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Indoor America
The Interior Landscape of Postwar Suburbia

Cars, single-family houses, fallout shelters, air-conditioned malls—these are only some of the many interiors making up the landscape of American suburbia. Indoor America explores the history of suburbanization through the emergence of such spaces in the postwar years, examining their design, use,...

Vesentini, Andrea


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Reading Contagion
The Hazards of Reading in the Age of Print

Eighteenth-century British culture was transfixed by the threat of contagion, believing that everyday elements of the surrounding world could transmit deadly maladies from one body to the next. Physicians and medical writers warned of noxious matter circulating through air, bodily fluids, paper,...

Mann, Annika


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Stewards of Memory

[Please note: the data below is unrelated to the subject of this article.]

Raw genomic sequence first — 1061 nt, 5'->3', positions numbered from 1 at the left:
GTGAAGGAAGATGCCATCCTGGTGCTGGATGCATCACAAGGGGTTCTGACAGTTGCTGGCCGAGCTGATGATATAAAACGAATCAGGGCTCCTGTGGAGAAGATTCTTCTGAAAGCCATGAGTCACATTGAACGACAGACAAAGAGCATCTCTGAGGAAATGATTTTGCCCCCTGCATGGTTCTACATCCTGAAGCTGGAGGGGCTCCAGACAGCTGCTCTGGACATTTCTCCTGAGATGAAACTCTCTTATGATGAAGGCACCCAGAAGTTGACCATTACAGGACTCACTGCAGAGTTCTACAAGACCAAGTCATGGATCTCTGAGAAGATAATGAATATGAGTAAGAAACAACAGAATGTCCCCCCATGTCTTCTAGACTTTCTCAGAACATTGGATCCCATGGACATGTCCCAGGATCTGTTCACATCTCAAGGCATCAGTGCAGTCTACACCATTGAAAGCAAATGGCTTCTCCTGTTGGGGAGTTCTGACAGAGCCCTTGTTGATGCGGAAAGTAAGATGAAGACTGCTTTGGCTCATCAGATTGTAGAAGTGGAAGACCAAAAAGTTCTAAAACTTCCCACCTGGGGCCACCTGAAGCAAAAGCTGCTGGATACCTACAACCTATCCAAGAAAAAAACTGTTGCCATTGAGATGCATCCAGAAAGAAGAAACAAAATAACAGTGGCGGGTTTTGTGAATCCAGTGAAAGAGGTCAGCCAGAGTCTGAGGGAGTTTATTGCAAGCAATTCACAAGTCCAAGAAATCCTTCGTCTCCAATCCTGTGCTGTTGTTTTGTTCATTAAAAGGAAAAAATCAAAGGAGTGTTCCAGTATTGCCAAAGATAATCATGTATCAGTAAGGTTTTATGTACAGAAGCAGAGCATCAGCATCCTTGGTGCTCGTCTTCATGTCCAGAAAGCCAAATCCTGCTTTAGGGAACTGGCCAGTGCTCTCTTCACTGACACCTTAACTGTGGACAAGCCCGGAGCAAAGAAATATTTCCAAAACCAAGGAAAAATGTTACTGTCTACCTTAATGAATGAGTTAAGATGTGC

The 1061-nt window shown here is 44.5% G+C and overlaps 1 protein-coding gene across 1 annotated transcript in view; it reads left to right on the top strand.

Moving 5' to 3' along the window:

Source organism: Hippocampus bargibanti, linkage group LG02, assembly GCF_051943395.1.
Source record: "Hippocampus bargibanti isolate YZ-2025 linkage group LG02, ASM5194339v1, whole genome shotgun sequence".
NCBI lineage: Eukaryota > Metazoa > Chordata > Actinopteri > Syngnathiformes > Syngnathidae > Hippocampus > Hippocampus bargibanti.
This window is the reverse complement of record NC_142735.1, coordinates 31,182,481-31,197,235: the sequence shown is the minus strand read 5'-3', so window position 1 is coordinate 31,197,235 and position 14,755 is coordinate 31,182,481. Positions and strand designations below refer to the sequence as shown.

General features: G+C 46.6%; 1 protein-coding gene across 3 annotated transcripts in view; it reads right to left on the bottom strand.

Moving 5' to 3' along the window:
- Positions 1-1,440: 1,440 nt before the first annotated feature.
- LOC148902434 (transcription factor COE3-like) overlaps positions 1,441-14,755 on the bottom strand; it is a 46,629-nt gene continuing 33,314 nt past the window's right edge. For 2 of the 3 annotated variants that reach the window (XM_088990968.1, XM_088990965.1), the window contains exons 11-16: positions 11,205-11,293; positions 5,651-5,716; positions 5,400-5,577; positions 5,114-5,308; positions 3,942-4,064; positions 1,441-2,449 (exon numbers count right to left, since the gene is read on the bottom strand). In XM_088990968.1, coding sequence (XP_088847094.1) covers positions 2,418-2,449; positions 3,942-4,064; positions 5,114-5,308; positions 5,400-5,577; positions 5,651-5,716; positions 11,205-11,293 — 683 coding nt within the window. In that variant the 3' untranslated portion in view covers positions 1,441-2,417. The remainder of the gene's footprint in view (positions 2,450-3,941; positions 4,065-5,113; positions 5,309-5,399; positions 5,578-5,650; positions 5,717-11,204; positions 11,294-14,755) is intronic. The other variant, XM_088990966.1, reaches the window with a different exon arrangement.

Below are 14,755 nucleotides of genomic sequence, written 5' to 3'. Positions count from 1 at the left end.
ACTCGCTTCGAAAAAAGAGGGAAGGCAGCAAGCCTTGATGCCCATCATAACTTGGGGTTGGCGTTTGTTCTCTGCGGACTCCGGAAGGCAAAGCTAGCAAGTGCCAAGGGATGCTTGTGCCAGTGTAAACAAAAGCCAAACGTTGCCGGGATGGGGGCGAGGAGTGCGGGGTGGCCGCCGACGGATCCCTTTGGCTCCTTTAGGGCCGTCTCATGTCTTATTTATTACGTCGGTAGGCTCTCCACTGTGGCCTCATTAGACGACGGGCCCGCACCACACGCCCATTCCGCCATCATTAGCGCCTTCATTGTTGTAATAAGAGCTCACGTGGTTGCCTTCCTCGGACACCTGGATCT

The Past, Present, and Future of Historic Preservation at George Washington's Mount Vernon

Mount Vernon, despite its importance as the estate of George Washington, is subject to the same threats of time as any property and has required considerable resources and organization to endure as a historic site and house. This book provides a window into the broad scope of preservation work...

Cadou, Carol Borchert


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Parting Words
Victorian Poetry and Public Address

Valedictory addresses offer a way to conceptualize the relation of self to others, private to public, ephemeral to eternal. Whether deathbed pronouncements, political capitulations, or seafaring farewells, "parting words" played a crucial role in the social imagination of Victorian writing. In this...

Sider, Justin A.


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Edwidge Danticat
The Haitian Diasporic Imaginary

Haitian-American writer Edwidge Danticat is one of the most recognized writers today. Her debut novel, Breath, Eyes, Memory, was an Oprah Book Club selection, and works such as Krik? Krak! and Brother, I’m Dying have earned her a MacArthur "genius" grant and National Book Award nominations. Yet...

Clitandre, Nadège T.


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In the Red and in the Black